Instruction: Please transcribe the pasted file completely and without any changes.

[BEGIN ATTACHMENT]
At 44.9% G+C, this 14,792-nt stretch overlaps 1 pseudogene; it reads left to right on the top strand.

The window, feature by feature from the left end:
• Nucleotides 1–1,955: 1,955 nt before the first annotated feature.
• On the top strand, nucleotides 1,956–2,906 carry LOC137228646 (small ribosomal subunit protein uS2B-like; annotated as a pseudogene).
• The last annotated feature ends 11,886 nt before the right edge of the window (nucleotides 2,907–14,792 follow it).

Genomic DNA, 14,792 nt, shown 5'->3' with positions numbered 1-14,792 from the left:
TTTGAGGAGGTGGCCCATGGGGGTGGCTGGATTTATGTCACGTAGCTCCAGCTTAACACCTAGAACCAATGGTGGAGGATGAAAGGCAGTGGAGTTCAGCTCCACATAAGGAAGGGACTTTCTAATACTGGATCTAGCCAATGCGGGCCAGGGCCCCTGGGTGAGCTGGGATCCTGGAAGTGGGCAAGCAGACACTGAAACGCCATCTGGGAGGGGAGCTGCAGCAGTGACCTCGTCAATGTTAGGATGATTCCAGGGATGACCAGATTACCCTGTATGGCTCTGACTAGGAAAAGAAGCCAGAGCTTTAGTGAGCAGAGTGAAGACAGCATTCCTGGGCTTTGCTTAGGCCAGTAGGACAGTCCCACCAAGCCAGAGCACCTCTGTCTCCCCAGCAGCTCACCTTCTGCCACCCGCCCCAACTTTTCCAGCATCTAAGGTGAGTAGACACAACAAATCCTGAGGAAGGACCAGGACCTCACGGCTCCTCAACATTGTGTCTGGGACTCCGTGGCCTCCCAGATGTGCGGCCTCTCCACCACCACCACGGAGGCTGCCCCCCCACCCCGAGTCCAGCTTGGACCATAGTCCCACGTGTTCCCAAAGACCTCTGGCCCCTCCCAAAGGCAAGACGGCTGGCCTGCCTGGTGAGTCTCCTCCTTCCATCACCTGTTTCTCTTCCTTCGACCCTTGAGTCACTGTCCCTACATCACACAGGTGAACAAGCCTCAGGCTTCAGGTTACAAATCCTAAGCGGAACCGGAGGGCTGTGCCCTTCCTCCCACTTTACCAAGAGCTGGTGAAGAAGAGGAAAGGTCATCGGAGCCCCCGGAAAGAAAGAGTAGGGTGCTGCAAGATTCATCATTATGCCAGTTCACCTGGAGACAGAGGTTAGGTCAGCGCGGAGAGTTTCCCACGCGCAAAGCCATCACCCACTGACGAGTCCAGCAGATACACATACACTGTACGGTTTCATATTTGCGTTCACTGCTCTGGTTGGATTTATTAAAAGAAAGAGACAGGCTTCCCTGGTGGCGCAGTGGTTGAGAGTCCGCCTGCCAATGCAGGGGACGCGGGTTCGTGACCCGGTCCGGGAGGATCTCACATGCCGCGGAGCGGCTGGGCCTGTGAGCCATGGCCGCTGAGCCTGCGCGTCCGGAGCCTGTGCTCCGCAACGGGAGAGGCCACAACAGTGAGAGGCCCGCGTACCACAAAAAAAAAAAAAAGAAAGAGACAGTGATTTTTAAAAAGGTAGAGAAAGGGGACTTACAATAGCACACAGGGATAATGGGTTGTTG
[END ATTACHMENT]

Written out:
At 44.9% G+C, this 14,792-nt stretch overlaps 1 pseudogene; it reads left to right on the top strand.

The window, feature by feature from the left end:
• Nucleotides 1–1,955: 1,955 nt before the first annotated feature.
• On the top strand, nucleotides 1,956–2,906 carry LOC137228646 (small ribosomal subunit protein uS2B-like; annotated as a pseudogene).
• The last annotated feature ends 11,886 nt before the right edge of the window (nucleotides 2,907–14,792 follow it).

Genomic DNA, 14,792 nt, shown 5'->3' with positions numbered 1-14,792 from the left:
TTTGAGGAGGTGGCCCATGGGGGTGGCTGGATTTATGTCACGTAGCTCCAGCTTAACACCTAGAACCAATGGTGGAGGATGAAAGGCAGTGGAGTTCAGCTCCACATAAGGAAGGGACTTTCTAATACTGGATCTAGCCAATGCGGGCCAGGGCCCCTGGGTGAGCTGGGATCCTGGAAGTGGGCAAGCAGACACTGAAACGCCATCTGGGAGGGGAGCTGCAGCAGTGACCTCGTCAATGTTAGGATGATTCCAGGGATGACCAGATTACCCTGTATGGCTCTGACTAGGAAAAGAAGCCAGAGCTTTAGTGAGCAGAGTGAAGACAGCATTCCTGGGCTTTGCTTAGGCCAGTAGGACAGTCCCACCAAGCCAGAGCACCTCTGTCTCCCCAGCAGCTCACCTTCTGCCACCCGCCCCAACTTTTCCAGCATCTAAGGTGAGTAGACACAACAAATCCTGAGGAAGGACCAGGACCTCACGGCTCCTCAACATTGTGTCTGGGACTCCGTGGCCTCCCAGATGTGCGGCCTCTCCACCACCACCACGGAGGCTGCCCCCCCACCCCGAGTCCAGCTTGGACCATAGTCCCACGTGTTCCCAAAGACCTCTGGCCCCTCCCAAAGGCAAGACGGCTGGCCTGCCTGGTGAGTCTCCTCCTTCCATCACCTGTTTCTCTTCCTTCGACCCTTGAGTCACTGTCCCTACATCACACAGGTGAACAAGCCTCAGGCTTCAGGTTACAAATCCTAAGCGGAACCGGAGGGCTGTGCCCTTCCTCCCACTTTACCAAGAGCTGGTGAAGAAGAGGAAAGGTCATCGGAGCCCCCGGAAAGAAAGAGTAGGGTGCTGCAAGATTCATCATTATGCCAGTTCACCTGGAGACAGAGGTTAGGTCAGCGCGGAGAGTTTCCCACGCGCAAAGCCATCACCCACTGACGAGTCCAGCAGATACACATACACTGTACGGTTTCATATTTGCGTTCACTGCTCTGGTTGGATTTATTAAAAGAAAGAGACAGGCTTCCCTGGTGGCGCAGTGGTTGAGAGTCCGCCTGCCAATGCAGGGGACGCGGGTTCGTGACCCGGTCCGGGAGGATCTCACATGCCGCGGAGCGGCTGGGCCTGTGAGCCATGGCCGCTGAGCCTGCGCGTCCGGAGCCTGTGCTCCGCAACGGGAGAGGCCACAACAGTGAGAGGCCCGCGTACCACAAAAAAAAAAAAAAGAAAGAGACAGTGATTTTTAAAAAGGTAGAGAAAGGGGACTTACAATAGCACACAGGGATAATGGGTTGTTG